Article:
“I believe it is important for students to know about the Gender Support Team in order to have a group they can reach out to if they need support with school issues or have topics or speakers, they are interested in having come to the school,” said Smith.

  In years past, the GST invited  openly transgender NCAA Division I swimmer Schuyler Bailar to come and speak at Masco. In addition to being  an athlete, he is an educator and advocate for LGBTQ rights.

  “It’s been a while since we did a big speaking event or educational field trip like that or an in school assembly. It’s probably time to do something like that again,” said Murphy.

  The GST has more recently accomplished a goal that they have been working towards for years. With the help of principal Katherine Dinardo, they were able to reassign bathrooms on each floor as gender-neutral spaces. 

  “I distinctly remember a conversation with one of my students who was frustrated and missing class all the time because they had to go all the way to the middle school [to use the bathroom],” said Murphy. 

  With concerns like this in mind, the GST became active in arranging meetings with administrators to make this change happen quickly. Single-use bathrooms on the second and third floors of the high school were reassigned from faculty only to gender-neutral. 

  For this year, the GST has the goal to update the safe space stickers for classroom doors. 

  “Some of them are just really old and tattered, and  some people just don’t have them at all. Even if teachers do have them, they just seem a little dated,” said Murphy. “So we’ve secured funding  for new stickers.”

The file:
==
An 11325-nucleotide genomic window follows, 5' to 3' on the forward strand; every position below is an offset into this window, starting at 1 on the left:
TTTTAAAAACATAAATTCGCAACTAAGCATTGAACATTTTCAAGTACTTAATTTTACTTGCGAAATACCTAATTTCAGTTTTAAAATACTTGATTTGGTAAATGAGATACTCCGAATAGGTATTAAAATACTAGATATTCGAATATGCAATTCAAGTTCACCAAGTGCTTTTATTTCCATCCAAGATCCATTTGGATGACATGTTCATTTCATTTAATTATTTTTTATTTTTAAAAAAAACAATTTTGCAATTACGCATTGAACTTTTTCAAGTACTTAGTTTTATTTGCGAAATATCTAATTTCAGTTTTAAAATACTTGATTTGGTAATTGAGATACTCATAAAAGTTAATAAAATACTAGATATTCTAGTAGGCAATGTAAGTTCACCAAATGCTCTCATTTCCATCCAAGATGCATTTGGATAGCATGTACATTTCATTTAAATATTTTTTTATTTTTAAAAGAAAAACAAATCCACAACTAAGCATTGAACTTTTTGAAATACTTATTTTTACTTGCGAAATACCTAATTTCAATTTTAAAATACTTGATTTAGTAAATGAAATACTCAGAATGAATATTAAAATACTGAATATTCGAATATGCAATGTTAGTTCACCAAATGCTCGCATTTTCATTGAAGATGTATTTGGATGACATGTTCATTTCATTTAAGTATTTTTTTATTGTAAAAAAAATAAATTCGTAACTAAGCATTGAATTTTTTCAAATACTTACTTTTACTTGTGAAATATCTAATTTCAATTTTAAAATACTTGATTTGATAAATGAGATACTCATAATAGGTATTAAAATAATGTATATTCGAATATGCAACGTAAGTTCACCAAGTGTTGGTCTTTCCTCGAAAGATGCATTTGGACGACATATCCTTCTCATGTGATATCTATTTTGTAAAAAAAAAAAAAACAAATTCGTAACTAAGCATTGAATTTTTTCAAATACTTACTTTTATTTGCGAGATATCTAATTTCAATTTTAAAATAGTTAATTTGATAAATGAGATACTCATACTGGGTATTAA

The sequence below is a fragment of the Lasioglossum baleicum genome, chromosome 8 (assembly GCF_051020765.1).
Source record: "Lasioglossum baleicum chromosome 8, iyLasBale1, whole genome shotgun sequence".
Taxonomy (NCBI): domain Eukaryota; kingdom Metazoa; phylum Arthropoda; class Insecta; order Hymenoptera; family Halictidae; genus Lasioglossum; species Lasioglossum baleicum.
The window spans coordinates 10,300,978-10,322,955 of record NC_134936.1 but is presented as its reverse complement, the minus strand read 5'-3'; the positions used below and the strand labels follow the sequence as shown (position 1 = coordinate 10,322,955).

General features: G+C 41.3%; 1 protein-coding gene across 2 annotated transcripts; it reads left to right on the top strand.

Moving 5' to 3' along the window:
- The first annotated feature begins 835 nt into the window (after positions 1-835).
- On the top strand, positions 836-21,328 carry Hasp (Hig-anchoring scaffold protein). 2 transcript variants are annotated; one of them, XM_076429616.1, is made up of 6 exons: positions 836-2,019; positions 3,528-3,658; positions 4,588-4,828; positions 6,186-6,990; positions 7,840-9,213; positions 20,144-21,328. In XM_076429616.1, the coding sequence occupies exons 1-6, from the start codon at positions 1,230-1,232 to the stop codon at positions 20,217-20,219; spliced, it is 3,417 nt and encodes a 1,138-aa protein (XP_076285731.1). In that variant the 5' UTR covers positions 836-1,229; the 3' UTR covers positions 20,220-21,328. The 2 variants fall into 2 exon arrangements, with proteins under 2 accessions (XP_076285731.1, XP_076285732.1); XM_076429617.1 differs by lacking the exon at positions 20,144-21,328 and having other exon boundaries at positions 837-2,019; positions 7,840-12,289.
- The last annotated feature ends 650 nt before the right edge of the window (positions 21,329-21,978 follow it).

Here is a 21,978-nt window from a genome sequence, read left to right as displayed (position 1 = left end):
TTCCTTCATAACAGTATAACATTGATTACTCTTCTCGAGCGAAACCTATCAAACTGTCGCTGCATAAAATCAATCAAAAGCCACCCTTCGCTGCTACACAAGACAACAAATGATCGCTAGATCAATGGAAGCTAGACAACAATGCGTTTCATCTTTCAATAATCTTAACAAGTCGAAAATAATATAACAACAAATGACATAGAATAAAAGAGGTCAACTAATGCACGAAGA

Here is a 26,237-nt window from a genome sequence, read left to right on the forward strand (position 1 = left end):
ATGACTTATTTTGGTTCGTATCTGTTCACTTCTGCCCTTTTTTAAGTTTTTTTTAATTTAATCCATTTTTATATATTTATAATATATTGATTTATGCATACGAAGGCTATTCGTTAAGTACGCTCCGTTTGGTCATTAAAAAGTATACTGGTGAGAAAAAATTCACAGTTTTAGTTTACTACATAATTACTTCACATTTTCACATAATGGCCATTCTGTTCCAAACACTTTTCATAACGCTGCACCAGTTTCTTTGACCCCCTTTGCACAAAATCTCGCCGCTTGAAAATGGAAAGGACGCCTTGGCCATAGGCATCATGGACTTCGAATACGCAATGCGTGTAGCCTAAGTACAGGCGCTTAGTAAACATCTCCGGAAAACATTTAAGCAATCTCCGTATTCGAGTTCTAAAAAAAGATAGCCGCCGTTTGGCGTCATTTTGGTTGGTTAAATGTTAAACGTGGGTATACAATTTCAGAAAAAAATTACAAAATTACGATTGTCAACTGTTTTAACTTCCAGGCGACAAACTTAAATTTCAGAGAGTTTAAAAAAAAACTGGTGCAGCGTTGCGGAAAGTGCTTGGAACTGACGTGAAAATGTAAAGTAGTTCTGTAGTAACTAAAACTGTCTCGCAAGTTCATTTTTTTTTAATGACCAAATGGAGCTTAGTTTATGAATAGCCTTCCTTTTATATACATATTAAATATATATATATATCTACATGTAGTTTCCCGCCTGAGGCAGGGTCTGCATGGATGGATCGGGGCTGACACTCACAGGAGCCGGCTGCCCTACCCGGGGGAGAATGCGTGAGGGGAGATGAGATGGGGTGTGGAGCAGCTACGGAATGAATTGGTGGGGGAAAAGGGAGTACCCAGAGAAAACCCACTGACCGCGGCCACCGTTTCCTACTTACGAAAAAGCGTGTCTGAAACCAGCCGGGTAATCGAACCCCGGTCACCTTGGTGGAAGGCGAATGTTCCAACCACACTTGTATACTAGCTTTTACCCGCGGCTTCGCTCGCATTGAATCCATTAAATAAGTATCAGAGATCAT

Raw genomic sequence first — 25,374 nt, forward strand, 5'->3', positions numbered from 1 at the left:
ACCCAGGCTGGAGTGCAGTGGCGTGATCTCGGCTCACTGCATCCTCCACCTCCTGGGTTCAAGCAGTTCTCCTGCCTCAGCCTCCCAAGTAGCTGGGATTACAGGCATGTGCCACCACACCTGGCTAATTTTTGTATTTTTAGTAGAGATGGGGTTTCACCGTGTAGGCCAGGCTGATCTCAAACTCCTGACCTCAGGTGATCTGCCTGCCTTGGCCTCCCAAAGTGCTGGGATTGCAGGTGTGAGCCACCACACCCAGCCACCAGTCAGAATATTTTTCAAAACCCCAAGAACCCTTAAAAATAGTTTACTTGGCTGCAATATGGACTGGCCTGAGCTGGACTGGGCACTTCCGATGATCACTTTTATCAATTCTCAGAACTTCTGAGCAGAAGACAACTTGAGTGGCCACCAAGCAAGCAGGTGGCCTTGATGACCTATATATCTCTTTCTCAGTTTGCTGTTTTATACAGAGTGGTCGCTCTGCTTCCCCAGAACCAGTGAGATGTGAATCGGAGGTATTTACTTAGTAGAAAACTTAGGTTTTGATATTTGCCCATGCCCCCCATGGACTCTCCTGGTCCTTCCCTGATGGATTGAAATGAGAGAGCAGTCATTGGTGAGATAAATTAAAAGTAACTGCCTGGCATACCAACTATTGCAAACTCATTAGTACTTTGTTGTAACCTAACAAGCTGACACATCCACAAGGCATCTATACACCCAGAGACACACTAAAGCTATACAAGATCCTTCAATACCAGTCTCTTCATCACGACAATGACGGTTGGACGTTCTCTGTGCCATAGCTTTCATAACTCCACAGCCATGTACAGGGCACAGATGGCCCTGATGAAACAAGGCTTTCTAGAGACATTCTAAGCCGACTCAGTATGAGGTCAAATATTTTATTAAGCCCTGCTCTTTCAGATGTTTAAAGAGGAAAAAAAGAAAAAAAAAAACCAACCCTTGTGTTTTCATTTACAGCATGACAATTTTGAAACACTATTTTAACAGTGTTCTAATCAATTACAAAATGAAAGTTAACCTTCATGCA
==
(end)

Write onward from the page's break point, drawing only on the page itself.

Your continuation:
The GST is also continuing to update the Masconomet website, something they have been working on for a bit of time. 

  “We are in the process of updating the website to include support material and resources for students and the community,” said Smith.

  Despite some challenges throughout the years, members like Kostas are still positive about the progress that has been made.    “Advocating for things that people need, that are a smaller group, can be hard,” said Kostas. “But I have found that the superintendent’s office has been supportive and that Masco has done a really nice job of overcoming those obstacles in ways that are safe and effective.”

  The Gender Support Team is a strong voice for the students in the LGBTQ community and have and will do more to help support the students. These staff members have worked hard to make Masco a welcoming place and will continue to do so.